Wednesday, September 28, 2005

Ebony & Avery

Los Angeles Kings forward Sean Avery sounded off tonight about Denis Gauthier's hit on Jeremy Roenick, and it wasn't exactly complimentary.

"I think it was a clean hit..."

"I think it was typical of most French guys in our league with a visor on, running around and playing tough and not back anything up."

"I'd think if a guy like Brett Hull was coming up the middle, somebody probably wouldn't have stepped up and hit him, but like I said, a typical move from a guy wearing a visor that certainly doesn't like to get scratched at all."

Avery apologized later, but the damage has been done. Or has it? I can't help but find Avery's comment refreshing, if a little distasteful. Personally, I hate hearing hockey players stand up and spout off their rote cliches. As such, I can't complain too much when a hockey player gives an honest answer to a question. One can imagine how frustrated Avery and his teammates must have been, and probably still are, after seeing a hit like that on a star player like Roenick. One must also assume that their frustration is even higher, knowing who put the hit on J.R.. My understanding is that Gauthier has built up quite a reputation with "questionable" body checks, a la Brian Marchment. Just ask Sami Salo. Still, it would seem that casting a whole class of players in a negative light based on one player's actions is a bit of a stretch. Kind of like calling all journeyman grinders "loud mouthed" just because one journeyman grinder can't keep his mouth shut is a stretch.

Unless, of course, it is true.

This whole matter ("Oh, you mean a sports matter?") brings to mind the infamous Don Cherry diatribe in 2004. The one that ended up with Cherry under federal investigation (whatever happened with that, by the way?). The question with Cherry, of course, was whether he was correct or not in asserting that it is European and Quebec born players who wear visors (I guess whether he had the right to say it on the mother station also plays some part, but I don't want to get into that here). If memory serves me correctly, someone went to the great effort of finding out that, indeed, the majority of players who wear visors are European and Quebec born players. Why, yes, here it is.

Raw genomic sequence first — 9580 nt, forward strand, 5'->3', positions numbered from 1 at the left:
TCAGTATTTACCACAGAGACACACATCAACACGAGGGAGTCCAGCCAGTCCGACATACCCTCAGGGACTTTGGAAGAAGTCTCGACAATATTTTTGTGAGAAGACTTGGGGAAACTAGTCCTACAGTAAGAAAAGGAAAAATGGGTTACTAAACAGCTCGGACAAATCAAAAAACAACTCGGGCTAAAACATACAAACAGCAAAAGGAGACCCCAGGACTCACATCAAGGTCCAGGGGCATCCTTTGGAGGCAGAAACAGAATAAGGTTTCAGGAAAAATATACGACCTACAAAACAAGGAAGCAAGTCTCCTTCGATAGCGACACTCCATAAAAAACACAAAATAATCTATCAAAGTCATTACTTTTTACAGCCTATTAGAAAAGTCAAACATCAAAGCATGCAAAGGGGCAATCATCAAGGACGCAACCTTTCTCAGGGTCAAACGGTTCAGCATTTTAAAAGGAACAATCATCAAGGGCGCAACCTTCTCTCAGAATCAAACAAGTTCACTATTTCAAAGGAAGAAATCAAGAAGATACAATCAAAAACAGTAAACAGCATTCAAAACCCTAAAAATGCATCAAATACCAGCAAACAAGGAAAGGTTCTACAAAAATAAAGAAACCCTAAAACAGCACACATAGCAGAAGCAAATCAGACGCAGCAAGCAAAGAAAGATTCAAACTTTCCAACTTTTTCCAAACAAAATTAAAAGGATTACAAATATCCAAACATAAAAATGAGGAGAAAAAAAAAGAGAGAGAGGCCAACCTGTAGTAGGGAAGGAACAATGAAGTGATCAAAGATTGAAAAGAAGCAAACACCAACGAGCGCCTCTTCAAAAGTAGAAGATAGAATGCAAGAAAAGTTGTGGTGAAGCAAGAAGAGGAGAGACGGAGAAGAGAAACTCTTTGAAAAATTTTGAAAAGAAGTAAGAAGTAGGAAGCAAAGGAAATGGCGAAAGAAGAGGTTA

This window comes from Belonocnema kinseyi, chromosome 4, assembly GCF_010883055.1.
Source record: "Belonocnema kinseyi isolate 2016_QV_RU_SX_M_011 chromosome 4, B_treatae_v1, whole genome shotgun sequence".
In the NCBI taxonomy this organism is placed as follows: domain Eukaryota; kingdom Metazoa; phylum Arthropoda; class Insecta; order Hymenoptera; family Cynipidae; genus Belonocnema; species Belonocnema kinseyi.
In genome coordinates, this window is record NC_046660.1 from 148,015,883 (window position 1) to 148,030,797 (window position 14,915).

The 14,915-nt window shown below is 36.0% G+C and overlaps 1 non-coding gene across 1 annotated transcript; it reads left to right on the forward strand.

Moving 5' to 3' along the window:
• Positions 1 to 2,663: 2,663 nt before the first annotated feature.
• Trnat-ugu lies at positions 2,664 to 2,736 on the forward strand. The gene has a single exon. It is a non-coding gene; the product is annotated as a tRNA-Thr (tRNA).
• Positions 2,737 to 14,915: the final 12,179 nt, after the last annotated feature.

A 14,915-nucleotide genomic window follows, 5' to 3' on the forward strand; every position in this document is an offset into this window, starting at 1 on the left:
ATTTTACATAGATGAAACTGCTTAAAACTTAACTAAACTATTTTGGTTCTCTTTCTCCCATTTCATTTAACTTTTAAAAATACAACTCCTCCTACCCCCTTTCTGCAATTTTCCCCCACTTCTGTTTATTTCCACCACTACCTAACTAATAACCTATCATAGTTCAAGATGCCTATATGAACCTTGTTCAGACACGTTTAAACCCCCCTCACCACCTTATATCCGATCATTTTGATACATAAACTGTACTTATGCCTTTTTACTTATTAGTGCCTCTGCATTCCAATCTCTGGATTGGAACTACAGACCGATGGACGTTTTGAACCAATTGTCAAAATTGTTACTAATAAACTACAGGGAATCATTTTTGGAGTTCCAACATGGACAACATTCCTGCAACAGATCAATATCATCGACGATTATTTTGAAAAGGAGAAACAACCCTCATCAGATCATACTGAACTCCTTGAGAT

What nobody has done is prove that European and Francophone players are "soft" or "dirty" just because they wear visors. It is certainly implied in Cherry's comments, and Avery states it outright. I am sure that if you were to ask Canadians, at least those Canadians outside of Quebec, whether they agreed with the content of Avery's remarks, a disturbing majority would agree. I even found myself nodding my head in the affirmative when I was listening to Avery. Yet the statement really is tribalistic, and brings to the fore all that is nasty about the game of hockey. It implies that the game can only be played a certain way, by certain players. It perpetuates the myth that a player is not tough if he wears a visor, which leads to a reckless unwillingness to be safe and protected (I wonder how Jacques Plante must have felt). It reflects a long-standing undercurrent of animosity for players born inside of Quebec by those born outside of it , and a conservatism that is too often nothing other than racist. And it potentially brings us, yet again, to another powder-keg moment. The two teams play each other in eight days. Is the NHL going to have another moment of vigilante justice to tar its record? Does someone need to end up dead before players, coaches, management, and worst of all, fans, start to rethink the culture surrounding the game?

It is bad enough that the NHL is likely to lose an outspoken, charming and well-liked player in Jeremy Roenick out of this incident. If there is one player who can sell the game in LA LA land, one player in the NHL most like a movie star, it is Roenick. His loss is devastating not only for his team, but for a league trying to sell the game south of the Canadian border. But Avery has made it worse. His statements reinforce the image that hockey is a game for Cooperalled, bigoted apes. A game full of blood and brutality, signifying nothing. Certainly, Gauthier's cheap shots have no place in the game, and it is easy to argue that he, not Avery, is the real culprit in this matter. That it is his tactics that are bad for hockey. I do not disagree in this regard, although even Roenick admits that the hit was clean. But to retaliate with unsportsmanlike words, and possibly unsportsmanlike behaviour, doesn't make things any better. It just leads to an escalation, and I know what happens then. I've seen Boyz N The Hood. Here's hoping that Avery and his teammates get even with some clean hits and a winning score the next time these two teams meet, and here's hoping that a great player like Jeremy Roenick doesn't have to end his career because of a pre-season body check.


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